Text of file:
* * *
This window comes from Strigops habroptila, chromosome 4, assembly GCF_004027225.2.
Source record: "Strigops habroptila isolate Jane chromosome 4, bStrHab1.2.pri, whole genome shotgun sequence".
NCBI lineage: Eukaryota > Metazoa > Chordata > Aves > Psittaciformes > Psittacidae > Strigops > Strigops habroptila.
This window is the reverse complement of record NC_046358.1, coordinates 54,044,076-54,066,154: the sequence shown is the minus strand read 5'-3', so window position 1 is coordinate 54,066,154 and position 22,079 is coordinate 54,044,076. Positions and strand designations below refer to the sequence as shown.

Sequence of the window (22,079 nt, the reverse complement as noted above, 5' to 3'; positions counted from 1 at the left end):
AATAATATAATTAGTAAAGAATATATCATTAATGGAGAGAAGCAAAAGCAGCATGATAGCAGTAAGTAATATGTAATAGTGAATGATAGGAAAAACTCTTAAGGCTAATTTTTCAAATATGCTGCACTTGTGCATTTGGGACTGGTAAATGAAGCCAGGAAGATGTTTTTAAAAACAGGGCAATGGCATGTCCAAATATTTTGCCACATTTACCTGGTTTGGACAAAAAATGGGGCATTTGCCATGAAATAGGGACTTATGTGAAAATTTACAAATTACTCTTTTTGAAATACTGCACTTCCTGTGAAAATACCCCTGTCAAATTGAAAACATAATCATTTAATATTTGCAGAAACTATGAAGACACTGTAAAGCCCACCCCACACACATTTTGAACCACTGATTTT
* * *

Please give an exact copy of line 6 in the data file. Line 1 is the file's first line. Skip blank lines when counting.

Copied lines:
AATAATATAATTAGTAAAGAATATATCATTAATGGAGAGAAGCAAAAGCAGCATGATAGCAGTAAGTAATATGTAATAGTGAATGATAGGAAAAACTCTTAAGGCTAATTTTTCAAATATGCTGCACTTGTGCATTTGGGACTGGTAAATGAAGCCAGGAAGATGTTTTTAAAAACAGGGCAATGGCATGTCCAAATATTTTGCCACATTTACCTGGTTTGGACAAAAAATGGGGCATTTGCCATGAAATAGGGACTTATGTGAAAATTTACAAATTACTCTTTTTGAAATACTGCACTTCCTGTGAAAATACCCCTGTCAAATTGAAAACATAATCATTTAATATTTGCAGAAACTATGAAGACACTGTAAAGCCCACCCCACACACATTTTGAACCACTGATTTT